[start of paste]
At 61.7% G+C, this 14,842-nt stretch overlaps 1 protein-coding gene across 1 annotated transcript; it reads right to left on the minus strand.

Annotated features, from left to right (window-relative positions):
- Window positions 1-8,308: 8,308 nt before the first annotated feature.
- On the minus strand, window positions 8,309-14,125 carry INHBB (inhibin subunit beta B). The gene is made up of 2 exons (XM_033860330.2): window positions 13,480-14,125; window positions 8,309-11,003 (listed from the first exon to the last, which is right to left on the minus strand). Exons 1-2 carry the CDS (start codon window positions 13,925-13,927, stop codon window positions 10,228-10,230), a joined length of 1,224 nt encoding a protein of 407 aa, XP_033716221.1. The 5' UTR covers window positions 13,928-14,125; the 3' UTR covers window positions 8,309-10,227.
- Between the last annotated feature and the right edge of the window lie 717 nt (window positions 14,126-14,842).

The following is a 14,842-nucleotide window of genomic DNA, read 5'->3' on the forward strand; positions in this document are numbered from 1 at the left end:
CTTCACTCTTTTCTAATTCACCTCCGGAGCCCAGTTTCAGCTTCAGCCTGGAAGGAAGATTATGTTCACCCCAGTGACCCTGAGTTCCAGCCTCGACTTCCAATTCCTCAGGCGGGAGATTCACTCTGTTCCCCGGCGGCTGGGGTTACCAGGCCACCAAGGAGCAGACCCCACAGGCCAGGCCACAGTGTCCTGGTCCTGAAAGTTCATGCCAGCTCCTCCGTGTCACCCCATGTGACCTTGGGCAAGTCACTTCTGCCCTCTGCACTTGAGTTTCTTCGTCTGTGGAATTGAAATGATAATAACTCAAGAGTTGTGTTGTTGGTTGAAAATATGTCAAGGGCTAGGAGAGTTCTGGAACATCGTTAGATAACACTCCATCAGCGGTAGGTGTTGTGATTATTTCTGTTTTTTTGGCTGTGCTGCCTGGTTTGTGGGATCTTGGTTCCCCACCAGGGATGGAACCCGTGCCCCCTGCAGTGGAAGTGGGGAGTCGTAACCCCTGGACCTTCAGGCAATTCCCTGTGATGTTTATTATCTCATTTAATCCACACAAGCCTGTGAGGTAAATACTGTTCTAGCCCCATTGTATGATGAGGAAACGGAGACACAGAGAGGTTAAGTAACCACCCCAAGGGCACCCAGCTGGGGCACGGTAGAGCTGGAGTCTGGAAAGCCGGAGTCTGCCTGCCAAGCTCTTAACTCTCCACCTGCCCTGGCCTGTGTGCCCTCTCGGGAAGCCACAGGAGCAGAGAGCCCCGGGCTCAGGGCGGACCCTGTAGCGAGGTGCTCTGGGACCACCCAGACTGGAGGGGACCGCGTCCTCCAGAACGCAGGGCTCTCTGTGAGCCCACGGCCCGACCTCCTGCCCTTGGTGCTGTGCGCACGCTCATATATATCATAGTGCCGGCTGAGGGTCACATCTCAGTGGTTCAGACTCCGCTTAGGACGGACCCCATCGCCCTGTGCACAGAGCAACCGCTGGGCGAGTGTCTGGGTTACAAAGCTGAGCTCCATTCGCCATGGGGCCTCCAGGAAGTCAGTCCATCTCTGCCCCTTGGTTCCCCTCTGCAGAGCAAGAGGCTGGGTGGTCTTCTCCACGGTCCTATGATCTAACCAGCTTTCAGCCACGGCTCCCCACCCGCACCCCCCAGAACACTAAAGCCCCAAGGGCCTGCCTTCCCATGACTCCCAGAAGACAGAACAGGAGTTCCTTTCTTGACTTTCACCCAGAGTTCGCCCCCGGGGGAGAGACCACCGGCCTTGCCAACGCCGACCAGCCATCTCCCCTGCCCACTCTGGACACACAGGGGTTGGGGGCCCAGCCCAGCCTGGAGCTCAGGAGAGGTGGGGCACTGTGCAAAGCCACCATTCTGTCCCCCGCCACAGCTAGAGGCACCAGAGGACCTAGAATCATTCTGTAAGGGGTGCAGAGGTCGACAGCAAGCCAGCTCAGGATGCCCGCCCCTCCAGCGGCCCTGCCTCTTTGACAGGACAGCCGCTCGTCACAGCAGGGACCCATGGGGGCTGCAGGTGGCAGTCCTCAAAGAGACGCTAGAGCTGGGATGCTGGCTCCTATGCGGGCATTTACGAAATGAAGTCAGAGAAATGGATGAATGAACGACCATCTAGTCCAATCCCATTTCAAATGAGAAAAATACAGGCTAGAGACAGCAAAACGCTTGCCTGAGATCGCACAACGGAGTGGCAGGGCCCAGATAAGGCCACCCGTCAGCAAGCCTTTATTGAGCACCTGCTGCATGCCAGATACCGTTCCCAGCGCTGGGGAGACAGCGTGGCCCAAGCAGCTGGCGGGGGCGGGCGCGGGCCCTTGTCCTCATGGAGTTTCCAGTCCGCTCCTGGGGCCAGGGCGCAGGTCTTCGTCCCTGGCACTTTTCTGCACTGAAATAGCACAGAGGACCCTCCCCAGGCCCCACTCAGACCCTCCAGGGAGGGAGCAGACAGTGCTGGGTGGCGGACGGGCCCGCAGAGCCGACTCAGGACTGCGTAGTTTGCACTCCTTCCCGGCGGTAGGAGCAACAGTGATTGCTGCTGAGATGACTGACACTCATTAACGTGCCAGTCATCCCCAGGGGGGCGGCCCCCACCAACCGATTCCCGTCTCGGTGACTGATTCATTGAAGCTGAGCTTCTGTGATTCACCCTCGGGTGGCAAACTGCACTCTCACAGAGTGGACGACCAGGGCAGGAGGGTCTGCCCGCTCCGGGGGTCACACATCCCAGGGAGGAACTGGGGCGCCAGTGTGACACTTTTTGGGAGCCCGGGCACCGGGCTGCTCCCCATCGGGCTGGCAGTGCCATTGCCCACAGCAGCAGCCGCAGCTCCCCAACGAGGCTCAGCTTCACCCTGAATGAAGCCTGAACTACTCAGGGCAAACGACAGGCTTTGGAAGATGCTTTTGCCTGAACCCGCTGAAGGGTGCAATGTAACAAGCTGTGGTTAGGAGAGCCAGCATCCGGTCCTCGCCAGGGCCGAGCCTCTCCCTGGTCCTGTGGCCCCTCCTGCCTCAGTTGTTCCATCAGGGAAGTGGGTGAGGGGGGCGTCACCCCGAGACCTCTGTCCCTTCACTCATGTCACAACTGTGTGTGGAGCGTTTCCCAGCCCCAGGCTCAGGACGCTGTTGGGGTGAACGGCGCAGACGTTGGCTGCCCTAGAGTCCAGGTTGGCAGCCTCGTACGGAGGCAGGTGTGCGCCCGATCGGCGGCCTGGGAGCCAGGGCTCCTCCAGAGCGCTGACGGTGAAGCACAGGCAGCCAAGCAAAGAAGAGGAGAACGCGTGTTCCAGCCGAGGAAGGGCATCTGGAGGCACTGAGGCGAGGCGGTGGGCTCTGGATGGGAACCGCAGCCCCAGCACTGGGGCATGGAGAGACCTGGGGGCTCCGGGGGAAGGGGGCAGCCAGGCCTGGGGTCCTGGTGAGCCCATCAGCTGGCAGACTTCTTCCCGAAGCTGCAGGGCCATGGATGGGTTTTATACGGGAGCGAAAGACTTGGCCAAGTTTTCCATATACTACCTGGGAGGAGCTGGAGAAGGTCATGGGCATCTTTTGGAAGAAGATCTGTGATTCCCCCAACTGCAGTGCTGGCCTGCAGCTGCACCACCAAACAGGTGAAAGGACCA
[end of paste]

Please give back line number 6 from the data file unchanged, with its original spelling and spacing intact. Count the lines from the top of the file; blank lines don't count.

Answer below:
The following is a 14,842-nucleotide window of genomic DNA, read 5'->3' on the forward strand; positions in this document are numbered from 1 at the left end: